Dr Neil Gordon, Author, Flexible Pedagogies: Technology-Enhanced Learning Report, from the University of Hull, spoke about  integrating technology effectively to support flexible learning at Hull. He discussed the rationale for making learning more flexible for students, and talked about the implications, e.g. ethical and security concerns associated with the use of technologies. He also proposed flexible forms of assessment (for example, giving students a choice between an exam and an assignment; allowing students to propose the format of their own assessments) as a natural consequence of flexible teaching delivery.

Dr Crinela Pislaru, Senior Lecturer, University of Huddersfield, gave a case study on enhancing employability for STEM students through peer-based mentoring. In this case study, undergraduate students in electrical and mechanical engineering courses were mentored by postgraduate students from the Institute of Railway Research. Students were given practical projects to do in groups, with their mentors, and were required to reflect together regularly on the effectiveness of their teamwork.This experience was a valuable addition to students’ CVs.

Finally, Professor Michael Thorne, Vice-Chancellor, Anglia Ruskin University, spoke on the topic of embedding work-based learning into the curriculum to improve employability prospects. He described an initiative at Anglia Ruskin called Degrees@Work, in which entire degrees are offered at workplaces, jointly managed and run by the university and the employers. Their commercial partners include Barclays, Specsavers and Harrods, with degrees in banking, optometry, and retail respectively. He presented this business model as a win-win situation for all concerned – students do not have to pay fees, while the employers pay premium fees to the university for bespoke programmes. He also discussed a self-employment programme running at Anglia Ruskin, in which students are given support and encouragement to start up their own businesses.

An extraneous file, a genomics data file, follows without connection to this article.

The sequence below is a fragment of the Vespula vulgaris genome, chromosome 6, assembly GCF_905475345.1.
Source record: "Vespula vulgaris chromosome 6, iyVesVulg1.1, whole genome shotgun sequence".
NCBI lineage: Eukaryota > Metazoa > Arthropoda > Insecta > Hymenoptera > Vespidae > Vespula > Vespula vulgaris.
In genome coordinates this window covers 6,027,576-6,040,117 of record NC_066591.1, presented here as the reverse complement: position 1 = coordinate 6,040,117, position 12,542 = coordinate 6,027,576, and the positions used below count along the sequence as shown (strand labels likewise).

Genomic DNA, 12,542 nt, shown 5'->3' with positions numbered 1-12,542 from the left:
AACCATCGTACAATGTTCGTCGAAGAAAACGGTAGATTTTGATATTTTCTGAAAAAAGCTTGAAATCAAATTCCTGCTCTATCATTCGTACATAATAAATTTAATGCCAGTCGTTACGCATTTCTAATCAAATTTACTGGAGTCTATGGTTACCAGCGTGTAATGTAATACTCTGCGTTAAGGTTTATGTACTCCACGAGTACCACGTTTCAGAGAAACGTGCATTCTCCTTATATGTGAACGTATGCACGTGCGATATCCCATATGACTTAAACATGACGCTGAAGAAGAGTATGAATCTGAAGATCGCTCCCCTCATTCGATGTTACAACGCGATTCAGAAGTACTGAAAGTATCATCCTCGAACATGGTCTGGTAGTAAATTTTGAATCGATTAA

All in all, it was a full programme with many thought-provoking ideas to take away. All slides from the event are available here.

Designing and Delivering a Quality HE Curriculum – some takeaways by Gabi Witthaus is licensed under a Creative Commons Attribution 4.0 International License.By Gabi Witthaus, Learning & Teaching Facilitator, School of Business & Economics, Loughborough University.


Summertime manoeuvres

Isn’t the summer supposed to be the time when the living is easy, fish are jumping and the cotton is high? Two recent posts suggest that the recently proposed Teaching Excellence Framework (TEF) is stirring a lot of thinking and calls for action across the sector: